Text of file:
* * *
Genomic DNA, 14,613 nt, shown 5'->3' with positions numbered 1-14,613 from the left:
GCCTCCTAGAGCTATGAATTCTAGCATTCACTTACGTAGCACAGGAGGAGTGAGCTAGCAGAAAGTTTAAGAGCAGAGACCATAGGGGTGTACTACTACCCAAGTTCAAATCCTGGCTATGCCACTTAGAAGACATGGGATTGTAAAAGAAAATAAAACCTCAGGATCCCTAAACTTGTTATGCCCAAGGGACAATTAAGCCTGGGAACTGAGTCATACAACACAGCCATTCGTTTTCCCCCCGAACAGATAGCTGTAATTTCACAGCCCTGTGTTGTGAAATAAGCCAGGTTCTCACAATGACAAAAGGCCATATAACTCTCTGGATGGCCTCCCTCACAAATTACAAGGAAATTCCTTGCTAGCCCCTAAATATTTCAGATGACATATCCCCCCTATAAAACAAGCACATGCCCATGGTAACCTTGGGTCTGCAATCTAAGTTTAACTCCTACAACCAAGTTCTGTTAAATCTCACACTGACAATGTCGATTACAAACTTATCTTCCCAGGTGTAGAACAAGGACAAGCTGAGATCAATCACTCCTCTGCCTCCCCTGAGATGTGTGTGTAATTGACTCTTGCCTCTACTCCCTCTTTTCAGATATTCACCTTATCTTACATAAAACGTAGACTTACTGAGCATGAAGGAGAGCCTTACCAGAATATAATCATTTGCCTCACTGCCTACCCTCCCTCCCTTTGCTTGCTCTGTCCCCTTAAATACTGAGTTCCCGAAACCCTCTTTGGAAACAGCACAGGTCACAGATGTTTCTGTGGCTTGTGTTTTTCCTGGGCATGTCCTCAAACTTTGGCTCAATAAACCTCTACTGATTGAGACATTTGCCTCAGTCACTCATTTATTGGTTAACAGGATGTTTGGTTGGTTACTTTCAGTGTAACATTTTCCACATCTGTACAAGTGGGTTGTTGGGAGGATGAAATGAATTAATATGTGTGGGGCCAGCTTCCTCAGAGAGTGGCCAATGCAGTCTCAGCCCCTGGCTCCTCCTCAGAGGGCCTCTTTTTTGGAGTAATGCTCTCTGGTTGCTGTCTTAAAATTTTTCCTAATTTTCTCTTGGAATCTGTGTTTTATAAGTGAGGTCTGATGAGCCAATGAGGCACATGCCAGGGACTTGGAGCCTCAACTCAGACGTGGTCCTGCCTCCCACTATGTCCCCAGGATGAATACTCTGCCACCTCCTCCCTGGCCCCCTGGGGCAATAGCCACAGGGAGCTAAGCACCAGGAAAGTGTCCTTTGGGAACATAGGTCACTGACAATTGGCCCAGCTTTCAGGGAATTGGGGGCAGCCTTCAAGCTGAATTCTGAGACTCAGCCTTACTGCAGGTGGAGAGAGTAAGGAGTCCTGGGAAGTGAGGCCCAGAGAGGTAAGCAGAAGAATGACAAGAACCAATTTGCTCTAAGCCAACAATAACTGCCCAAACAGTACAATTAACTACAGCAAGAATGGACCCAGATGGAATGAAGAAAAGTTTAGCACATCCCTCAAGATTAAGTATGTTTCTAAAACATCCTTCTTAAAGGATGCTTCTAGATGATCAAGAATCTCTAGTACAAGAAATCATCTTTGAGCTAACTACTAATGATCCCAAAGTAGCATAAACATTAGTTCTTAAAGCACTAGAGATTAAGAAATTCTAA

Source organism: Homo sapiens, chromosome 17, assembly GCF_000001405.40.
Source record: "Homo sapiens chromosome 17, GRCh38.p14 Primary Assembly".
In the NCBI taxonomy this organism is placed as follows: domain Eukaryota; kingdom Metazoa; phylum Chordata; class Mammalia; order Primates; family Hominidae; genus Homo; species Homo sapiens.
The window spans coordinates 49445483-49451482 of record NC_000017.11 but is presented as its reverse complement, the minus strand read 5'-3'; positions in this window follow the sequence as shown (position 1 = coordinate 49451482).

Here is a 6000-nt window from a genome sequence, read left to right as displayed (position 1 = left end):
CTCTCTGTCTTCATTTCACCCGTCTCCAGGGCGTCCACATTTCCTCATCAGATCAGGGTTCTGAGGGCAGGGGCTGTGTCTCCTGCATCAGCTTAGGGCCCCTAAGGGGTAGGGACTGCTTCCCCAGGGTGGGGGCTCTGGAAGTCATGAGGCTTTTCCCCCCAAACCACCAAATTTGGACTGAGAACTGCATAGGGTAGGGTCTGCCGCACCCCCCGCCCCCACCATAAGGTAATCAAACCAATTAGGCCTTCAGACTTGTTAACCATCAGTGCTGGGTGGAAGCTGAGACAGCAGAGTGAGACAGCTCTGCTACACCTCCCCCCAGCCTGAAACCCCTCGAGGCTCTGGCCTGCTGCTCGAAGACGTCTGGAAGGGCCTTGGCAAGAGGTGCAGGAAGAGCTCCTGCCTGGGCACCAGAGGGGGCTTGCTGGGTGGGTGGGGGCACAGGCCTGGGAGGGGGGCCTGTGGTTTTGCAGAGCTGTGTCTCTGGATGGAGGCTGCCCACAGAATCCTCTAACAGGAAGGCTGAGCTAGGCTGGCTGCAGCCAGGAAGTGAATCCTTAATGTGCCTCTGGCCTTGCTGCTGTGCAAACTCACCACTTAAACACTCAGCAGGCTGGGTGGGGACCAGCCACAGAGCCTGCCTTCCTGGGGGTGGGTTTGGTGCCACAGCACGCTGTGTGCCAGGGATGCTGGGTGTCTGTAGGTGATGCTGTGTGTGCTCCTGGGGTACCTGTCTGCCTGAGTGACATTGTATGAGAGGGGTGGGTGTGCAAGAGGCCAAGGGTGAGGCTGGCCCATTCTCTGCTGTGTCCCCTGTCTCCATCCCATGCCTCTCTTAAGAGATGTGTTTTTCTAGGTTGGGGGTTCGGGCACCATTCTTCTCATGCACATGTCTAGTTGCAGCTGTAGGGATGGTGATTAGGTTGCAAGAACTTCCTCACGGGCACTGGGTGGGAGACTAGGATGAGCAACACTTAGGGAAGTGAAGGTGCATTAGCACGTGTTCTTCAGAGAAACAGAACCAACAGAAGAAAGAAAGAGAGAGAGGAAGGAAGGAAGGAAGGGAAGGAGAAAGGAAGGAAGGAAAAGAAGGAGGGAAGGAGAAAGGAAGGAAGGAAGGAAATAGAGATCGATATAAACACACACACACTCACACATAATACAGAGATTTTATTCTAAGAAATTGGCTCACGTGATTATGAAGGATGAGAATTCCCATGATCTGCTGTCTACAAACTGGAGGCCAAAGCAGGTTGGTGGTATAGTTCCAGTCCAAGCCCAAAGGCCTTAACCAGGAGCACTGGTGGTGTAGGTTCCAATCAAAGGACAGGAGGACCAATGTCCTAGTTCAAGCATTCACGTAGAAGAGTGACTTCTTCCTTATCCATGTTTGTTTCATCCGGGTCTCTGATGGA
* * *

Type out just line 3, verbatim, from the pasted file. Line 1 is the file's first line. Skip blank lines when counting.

Source organism: Homo sapiens, chromosome 17, assembly GCF_000001405.40.